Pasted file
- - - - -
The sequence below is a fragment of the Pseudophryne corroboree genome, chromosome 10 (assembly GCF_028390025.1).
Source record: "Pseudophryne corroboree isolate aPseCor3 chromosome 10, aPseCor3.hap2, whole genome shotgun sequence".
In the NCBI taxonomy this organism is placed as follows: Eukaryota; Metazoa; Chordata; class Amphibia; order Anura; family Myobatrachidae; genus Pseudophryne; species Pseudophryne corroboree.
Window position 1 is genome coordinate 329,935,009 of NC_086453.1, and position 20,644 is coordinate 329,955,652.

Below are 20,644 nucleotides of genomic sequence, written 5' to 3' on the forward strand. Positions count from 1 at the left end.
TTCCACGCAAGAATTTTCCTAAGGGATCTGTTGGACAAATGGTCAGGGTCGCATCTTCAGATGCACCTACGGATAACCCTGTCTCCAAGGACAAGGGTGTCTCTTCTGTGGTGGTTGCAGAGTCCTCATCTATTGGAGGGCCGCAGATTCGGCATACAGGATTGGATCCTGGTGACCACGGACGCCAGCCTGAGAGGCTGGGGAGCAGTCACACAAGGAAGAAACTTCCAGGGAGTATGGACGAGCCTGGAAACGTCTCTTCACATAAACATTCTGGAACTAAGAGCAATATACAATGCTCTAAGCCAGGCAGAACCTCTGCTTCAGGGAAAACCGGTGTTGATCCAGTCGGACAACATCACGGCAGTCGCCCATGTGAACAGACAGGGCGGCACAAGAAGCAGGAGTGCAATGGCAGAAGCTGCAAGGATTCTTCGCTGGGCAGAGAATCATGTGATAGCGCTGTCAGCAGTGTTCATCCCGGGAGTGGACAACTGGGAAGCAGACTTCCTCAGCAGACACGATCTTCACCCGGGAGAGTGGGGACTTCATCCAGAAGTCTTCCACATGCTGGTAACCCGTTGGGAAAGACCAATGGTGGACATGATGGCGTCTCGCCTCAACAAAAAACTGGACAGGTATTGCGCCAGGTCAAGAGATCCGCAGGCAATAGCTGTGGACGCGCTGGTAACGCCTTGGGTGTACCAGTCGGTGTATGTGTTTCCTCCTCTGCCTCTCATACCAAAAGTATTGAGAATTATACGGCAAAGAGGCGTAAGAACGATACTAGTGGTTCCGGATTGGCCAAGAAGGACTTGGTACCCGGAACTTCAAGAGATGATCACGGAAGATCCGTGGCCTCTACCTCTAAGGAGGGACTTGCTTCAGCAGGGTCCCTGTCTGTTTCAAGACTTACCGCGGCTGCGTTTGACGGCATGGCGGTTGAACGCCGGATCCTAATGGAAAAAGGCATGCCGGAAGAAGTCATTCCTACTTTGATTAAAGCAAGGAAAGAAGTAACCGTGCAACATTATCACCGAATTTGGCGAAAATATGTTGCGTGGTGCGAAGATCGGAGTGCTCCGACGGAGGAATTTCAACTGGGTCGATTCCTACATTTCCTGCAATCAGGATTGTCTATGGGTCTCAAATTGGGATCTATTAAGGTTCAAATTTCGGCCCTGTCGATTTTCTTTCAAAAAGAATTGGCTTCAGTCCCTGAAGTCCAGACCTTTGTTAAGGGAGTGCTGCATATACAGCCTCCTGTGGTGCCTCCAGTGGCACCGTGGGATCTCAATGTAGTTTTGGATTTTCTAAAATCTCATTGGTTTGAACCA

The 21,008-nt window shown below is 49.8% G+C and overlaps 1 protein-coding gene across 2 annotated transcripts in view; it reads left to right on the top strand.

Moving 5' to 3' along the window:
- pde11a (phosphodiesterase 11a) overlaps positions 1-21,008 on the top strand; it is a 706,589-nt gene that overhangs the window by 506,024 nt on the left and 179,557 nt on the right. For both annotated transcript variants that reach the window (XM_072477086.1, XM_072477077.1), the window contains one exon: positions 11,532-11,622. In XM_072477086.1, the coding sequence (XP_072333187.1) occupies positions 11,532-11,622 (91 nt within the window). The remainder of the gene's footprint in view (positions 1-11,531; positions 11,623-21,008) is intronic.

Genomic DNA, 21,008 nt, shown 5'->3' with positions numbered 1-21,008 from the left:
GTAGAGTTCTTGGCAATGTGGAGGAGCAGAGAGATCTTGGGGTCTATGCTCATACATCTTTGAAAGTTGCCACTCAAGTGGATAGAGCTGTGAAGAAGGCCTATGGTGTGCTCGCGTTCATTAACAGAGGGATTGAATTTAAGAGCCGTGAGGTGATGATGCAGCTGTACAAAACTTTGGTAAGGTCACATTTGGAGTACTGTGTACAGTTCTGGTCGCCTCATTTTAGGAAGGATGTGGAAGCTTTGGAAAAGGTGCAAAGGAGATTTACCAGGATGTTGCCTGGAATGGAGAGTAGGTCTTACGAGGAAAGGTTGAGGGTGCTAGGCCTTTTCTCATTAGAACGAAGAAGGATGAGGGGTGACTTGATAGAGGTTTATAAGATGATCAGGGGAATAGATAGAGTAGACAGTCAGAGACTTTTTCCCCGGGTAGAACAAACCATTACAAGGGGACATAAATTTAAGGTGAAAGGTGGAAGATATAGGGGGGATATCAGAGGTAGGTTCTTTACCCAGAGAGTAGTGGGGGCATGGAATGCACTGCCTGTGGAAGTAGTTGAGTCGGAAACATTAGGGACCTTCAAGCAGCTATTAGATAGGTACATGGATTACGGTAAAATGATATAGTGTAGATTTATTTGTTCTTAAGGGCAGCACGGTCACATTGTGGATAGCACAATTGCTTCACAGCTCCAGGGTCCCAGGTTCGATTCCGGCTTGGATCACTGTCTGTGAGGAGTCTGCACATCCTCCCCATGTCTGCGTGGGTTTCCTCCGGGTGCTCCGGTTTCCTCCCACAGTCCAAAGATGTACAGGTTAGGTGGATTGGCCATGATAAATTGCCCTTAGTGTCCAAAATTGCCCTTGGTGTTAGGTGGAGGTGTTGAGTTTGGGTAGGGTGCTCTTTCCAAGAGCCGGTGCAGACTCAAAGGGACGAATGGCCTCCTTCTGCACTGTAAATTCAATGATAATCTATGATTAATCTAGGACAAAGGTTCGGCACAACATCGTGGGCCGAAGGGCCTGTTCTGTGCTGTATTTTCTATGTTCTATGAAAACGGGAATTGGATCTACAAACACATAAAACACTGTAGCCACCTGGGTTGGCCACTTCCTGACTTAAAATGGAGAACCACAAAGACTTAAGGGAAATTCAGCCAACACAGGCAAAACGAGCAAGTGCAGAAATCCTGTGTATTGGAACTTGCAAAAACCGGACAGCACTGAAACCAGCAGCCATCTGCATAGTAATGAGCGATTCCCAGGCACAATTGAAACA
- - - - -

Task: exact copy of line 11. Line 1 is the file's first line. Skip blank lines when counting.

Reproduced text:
GTAGAGTTCTTGGCAATGTGGAGGAGCAGAGAGATCTTGGGGTCTATGCTCATACATCTTTGAAAGTTGCCACTCAAGTGGATAGAGCTGTGAAGAAGGCCTATGGTGTGCTCGCGTTCATTAACAGAGGGATTGAATTTAAGAGCCGTGAGGTGATGATGCAGCTGTACAAAACTTTGGTAAGGTCACATTTGGAGTACTGTGTACAGTTCTGGTCGCCTCATTTTAGGAAGGATGTGGAAGCTTTGGAAAAGGTGCAAAGGAGATTTACCAGGATGTTGCCTGGAATGGAGAGTAGGTCTTACGAGGAAAGGTTGAGGGTGCTAGGCCTTTTCTCATTAGAACGAAGAAGGATGAGGGGTGACTTGATAGAGGTTTATAAGATGATCAGGGGAATAGATAGAGTAGACAGTCAGAGACTTTTTCCCCGGGTAGAACAAACCATTACAAGGGGACATAAATTTAAGGTGAAAGGTGGAAGATATAGGGGGGATATCAGAGGTAGGTTCTTTACCCAGAGAGTAGTGGGGGCATGGAATGCACTGCCTGTGGAAGTAGTTGAGTCGGAAACATTAGGGACCTTCAAGCAGCTATTAGATAGGTACATGGATTACGGTAAAATGATATAGTGTAGATTTATTTGTTCTTAAGGGCAGCACGGTCACATTGTGGATAGCACAATTGCTTCACAGCTCCAGGGTCCCAGGTTCGATTCCGGCTTGGATCACTGTCTGTGAGGAGTCTGCACATCCTCCCCATGTCTGCGTGGGTTTCCTCCGGGTGCTCCGGTTTCCTCCCACAGTCCAAAGATGTACAGGTTAGGTGGATTGGCCATGATAAATTGCCCTTAGTGTCCAAAATTGCCCTTGGTGTTAGGTGGAGGTGTTGAGTTTGGGTAGGGTGCTCTTTCCAAGAGCCGGTGCAGACTCAAAGGGACGAATGGCCTCCTTCTGCACTGTAAATTCAATGATAATCTATGATTAATCTAGGACAAAGGTTCGGCACAACATCGTGGGCCGAAGGGCCTGTTCTGTGCTGTATTTTCTATGTTCTATGAAAACGGGAATTGGATCTACAAACACATAAAACACTGTAGCCACCTGGGTTGGCCACTTCCTGACTTAAAATGGAGAACCACAAAGACTTAAGGGAAATTCAGCCAACACAGGCAAAACGAGCAAGTGCAGAAATCCTGTGTATTGGAACTTGCAAAAACCGGACAGCACTGAAACCAGCAGCCATCTGCATAGTAATGAGCGATTCCCAGGCACAATTGAAACA